Chebel calls for putting an end to violence in the name of Islam; for renouncing Jihad, which is, in his eyes, immoral; for abolishing all fatwas calling for death; and for abolishing Islamic corporal punishment. Chebel stands against female genital mutilation and for banning slavery and trafficking in human beings in the Arab world; for strict punishment of the perpetrators of honor crimes and for promoting the status of women.

Most of Chebel's propositions deal with politics: He advocates an independent judiciary, the preeminence of the individual over the Islamic nation, and the struggle against political assassinations in an effort to promote democracy in the Arab world. He also advocates fundamental cultural changes, such as turning freedom of thought into a Muslim value, renouncing the cult of personality, respecting the other, and fighting corruption.

His other propositions address technology, bioethics, ecology, and the media. The last one reaffirms the preeminence of human beings over religion. Chebel's propositions aim at providing keys to a modern, reformed, enlightened Islam.

The following is the fourth in the North African Reformist Thinkers Series. [2] The report focuses on Malek Chebel's response to the issue of women wearing the veil in Islam and the issue of the cartoons of the Prophet Muhammad published in September 2005 by the Danish paperJyllands-Posten, and presents Chebel's 27 propositions for reforming Islam. [...]

Returning to the Original Islam to Combat Islamism

Islam used to be modern, whereas today it is backward, says Chebel. He explains that only a return to the "intellectual heritage" of Islam will counter Islamism: "This disgusting ideology [Islamism] is fed by a kind of complicity, of indifference, of fatalism [...] We must provide Muslims with an alternative solution to which they can adhere. In order to achieve this, we should go back to the intellectual heritage of original Islam [...] This is what I am trying to do when I advocate a true and therefore modern Islam. As a matter of fact, [true] Islam has always carried [within it] modernity." [8] He says that as a "modern" religion, the original Islam did not deprive Muslims of their freedom of choice: "The Islam I love is freedom. But current Islam is not. It is controlled by a certain number of structures [societal, political, educational, and religious structures] aiming at destroying freedom. They impose one vision, one judgment, one outlook. They prevent any kind of free choice." [9]

The "enlightened Islam" Chebel advocates is based on the values of secularism. But, he explains, today the Arab world considers secularism to be a Christian threat: "Muslims have associated the concept of secularism with Christian aggression against Muslims. The word 'secular' sounds derogatory in the preaching of several preachers, like an insult." [10]

The Reform Movement in the Arab World

Chebel holds that while Islamism is very popular in the Arab world, there is also a growing reform movement against it: "Today, a certain Islamic trend is progressing in the right direction, even if we do not see it or do not want to see it.," [11] Chebel believes that in the long run, Islam will be forced to accept change in order not to be left behind by other civilizations. He says that this will happen through "addressing a number of issues Muslims do not want to address right now: the aspirations of young Muslims, equality between men and women, and, most importantly, the preeminence of the individual over the community." [12]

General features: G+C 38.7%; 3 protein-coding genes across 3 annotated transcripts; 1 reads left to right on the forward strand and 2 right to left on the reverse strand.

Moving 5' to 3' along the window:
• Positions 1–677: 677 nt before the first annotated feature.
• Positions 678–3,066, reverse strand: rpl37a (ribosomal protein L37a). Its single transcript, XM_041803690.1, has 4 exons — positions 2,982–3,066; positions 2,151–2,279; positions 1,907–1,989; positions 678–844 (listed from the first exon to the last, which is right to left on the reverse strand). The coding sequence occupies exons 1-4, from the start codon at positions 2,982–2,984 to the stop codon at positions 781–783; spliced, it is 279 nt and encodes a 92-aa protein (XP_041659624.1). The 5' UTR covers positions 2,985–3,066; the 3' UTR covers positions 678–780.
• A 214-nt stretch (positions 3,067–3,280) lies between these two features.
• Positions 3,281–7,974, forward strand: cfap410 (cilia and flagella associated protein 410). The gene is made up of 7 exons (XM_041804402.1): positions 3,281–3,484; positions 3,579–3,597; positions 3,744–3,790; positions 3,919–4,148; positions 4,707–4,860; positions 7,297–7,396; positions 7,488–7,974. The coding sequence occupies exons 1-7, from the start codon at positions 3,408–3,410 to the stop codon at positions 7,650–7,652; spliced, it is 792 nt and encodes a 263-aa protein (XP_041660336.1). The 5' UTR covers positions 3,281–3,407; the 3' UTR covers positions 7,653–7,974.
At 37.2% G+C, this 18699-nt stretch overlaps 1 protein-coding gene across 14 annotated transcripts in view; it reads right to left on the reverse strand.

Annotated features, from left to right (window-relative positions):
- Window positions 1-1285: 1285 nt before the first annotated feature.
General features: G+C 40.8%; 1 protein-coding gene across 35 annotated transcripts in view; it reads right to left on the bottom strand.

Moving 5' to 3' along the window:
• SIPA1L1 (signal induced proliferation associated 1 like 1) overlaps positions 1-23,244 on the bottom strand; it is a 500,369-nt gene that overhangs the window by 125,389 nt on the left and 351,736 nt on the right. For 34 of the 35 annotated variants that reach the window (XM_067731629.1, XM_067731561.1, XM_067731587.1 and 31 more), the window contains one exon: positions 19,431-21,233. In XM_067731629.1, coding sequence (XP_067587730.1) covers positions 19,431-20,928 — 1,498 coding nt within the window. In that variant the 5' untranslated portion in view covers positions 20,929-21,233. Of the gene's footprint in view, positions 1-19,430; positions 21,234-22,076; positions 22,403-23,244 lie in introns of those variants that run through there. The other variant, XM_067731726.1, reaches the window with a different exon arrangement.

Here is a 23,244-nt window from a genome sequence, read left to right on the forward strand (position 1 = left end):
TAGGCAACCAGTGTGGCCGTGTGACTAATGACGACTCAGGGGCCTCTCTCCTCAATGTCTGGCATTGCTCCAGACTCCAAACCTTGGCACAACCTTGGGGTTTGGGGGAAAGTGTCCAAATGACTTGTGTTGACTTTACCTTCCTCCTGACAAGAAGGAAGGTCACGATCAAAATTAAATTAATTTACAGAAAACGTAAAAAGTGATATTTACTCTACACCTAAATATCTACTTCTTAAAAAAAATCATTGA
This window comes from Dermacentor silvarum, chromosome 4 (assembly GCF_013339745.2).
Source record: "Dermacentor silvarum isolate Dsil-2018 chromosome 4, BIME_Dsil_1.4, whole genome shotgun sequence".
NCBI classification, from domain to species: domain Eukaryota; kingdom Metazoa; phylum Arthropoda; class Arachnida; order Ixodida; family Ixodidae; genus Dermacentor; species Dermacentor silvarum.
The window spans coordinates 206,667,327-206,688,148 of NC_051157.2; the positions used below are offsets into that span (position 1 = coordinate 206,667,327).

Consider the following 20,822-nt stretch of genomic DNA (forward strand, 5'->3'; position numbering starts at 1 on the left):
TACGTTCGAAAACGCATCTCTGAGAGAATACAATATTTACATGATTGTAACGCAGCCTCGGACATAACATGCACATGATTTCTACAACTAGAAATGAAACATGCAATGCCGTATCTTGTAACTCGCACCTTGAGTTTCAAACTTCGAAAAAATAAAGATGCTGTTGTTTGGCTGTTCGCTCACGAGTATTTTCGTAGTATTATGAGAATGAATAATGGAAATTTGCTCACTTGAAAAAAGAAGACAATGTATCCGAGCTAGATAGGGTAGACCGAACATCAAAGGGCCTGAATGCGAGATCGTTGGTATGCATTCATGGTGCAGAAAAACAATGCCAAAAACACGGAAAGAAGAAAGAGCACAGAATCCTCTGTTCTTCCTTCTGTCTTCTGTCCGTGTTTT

But these issues will be fully addressed only when the despotic regimes are removed: "I am saddened by the huge waste that prevails in the Arab world today: in this region of the world undermined by despotism and unrestrained corruption, a magnificent youth is being held at bay. The region enjoys intellectual and material resources that could significantly improve the gloomy social and economic conditions, if they were distributed fairly. Unfortunately, a bunch of potentates, autocrats, and theocrats is preventing the proper use of these resources. However, a whole generation of Muslims will not accept this any longer. In today's world, information spreads rapidly, and this allows for hope.” [13]

Posted by Orrin Judd at May 6, 2006 8:47 AM

That's it, as some of us have been saying all along. Communications technology makes it impossible for the Spiritual Jailhouse to operate as it has done in the past.

Simple repression won't be enough. The inmates will have too much information coming through the bars.

It remains to be seen whether the reformation of Islam will follow that of Communism or that of Shinto. Either path, of course, leads to oblivion.

A respectable body of analysis holds that the Japanese knew all along that they had no chance, but attacked anyway. We in the West do not know yet which path Islam will follow. They are certainly not so crazy as the Japanese, but their lack of institutions to guide change is an ominous portent.

Posted by: Lou Gots at May 6, 2006 9:15 AM

To the contrary, communications make it impossible to maintain the spritual jailghouse they imported from the West and inevitable they'll return to a healthier originalism.

Posted by: oj at May 6, 2006 9:46 AM

Let's not forget, as well, the historical and cultural significance of an organization like MEMRI. Not only are the dictators of the Arab world not able to hide from the Internet, the Islamist radicals are also not able to perform Taqiyya as easily as they used to.

Posted by: Brad S at May 6, 2006 11:50 AM